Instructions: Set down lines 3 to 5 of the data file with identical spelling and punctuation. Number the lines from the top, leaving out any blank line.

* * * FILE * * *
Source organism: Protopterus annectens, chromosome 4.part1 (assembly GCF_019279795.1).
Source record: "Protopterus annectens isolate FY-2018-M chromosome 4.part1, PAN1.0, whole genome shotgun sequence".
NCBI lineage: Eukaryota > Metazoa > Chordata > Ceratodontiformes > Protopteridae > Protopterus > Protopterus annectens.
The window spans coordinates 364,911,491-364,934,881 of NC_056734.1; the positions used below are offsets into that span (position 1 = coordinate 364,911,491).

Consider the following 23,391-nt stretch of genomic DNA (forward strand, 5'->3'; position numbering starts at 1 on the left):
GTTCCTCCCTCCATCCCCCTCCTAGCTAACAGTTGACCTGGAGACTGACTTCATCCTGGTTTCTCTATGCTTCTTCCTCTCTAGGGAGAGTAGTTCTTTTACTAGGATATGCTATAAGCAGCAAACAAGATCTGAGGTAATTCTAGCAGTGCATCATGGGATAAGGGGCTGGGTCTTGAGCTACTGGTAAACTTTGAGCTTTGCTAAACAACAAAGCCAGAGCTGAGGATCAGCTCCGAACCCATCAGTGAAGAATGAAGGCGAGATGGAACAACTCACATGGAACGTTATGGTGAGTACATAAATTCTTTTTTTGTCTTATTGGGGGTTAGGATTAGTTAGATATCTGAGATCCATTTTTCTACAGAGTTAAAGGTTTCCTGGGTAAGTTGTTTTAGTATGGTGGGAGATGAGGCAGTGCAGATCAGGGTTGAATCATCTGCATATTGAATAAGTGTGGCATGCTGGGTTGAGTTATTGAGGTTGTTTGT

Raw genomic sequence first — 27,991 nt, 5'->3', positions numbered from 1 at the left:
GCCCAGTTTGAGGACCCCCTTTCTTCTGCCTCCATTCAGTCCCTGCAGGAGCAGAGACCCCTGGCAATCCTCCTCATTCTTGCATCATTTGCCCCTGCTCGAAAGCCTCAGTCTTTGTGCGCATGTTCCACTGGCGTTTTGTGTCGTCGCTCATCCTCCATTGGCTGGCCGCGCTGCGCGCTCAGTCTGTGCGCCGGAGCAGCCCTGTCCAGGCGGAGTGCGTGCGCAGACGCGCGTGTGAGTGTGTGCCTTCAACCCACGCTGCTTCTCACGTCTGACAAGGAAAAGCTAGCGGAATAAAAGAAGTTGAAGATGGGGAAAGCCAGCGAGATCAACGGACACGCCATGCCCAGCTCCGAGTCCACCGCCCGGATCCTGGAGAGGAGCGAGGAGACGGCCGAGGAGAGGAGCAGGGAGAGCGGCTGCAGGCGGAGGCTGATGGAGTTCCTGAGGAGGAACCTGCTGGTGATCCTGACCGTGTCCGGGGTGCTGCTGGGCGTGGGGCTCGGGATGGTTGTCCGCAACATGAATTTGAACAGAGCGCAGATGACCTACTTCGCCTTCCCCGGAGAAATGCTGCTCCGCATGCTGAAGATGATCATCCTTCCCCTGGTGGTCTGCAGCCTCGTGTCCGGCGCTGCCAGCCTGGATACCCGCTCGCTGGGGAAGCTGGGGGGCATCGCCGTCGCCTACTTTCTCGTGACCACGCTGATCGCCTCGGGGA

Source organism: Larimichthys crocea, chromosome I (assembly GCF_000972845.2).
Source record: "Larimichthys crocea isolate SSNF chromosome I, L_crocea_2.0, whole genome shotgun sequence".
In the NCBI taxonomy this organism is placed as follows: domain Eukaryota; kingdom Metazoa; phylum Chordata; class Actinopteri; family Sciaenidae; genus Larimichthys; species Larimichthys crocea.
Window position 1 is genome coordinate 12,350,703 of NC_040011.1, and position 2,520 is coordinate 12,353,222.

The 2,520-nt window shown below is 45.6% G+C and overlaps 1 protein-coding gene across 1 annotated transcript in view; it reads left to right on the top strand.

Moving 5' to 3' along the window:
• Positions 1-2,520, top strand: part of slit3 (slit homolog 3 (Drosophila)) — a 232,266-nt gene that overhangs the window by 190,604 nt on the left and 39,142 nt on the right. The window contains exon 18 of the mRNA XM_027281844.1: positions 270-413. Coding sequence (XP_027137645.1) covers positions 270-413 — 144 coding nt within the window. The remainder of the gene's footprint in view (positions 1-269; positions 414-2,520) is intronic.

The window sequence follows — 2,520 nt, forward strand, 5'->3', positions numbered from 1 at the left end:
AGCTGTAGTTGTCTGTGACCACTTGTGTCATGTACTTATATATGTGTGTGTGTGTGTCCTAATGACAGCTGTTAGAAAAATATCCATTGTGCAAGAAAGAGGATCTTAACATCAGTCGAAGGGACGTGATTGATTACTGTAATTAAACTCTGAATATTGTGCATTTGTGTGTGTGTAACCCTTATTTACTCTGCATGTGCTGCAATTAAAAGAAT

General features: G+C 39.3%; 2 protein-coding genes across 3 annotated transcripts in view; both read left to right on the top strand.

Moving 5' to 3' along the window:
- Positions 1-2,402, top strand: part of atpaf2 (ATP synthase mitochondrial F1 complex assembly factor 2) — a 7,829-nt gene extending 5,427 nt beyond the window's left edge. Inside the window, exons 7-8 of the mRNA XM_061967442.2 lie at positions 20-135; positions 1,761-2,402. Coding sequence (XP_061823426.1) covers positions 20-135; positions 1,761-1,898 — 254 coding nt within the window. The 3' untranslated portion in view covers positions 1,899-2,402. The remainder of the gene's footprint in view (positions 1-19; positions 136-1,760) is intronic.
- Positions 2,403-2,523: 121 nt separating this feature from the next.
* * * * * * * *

NCBI lineage: Eukaryota > Metazoa > Chordata > Ceratodontiformes > Protopteridae > Protopterus > Protopterus annectens.
The window spans coordinates 364,911,491-364,934,881 of NC_056734.1; the positions used below are offsets into that span (position 1 = coordinate 364,911,491).

Consider the following 23,391-nt stretch of genomic DNA (forward strand, 5'->3'; position numbering starts at 1 on the left):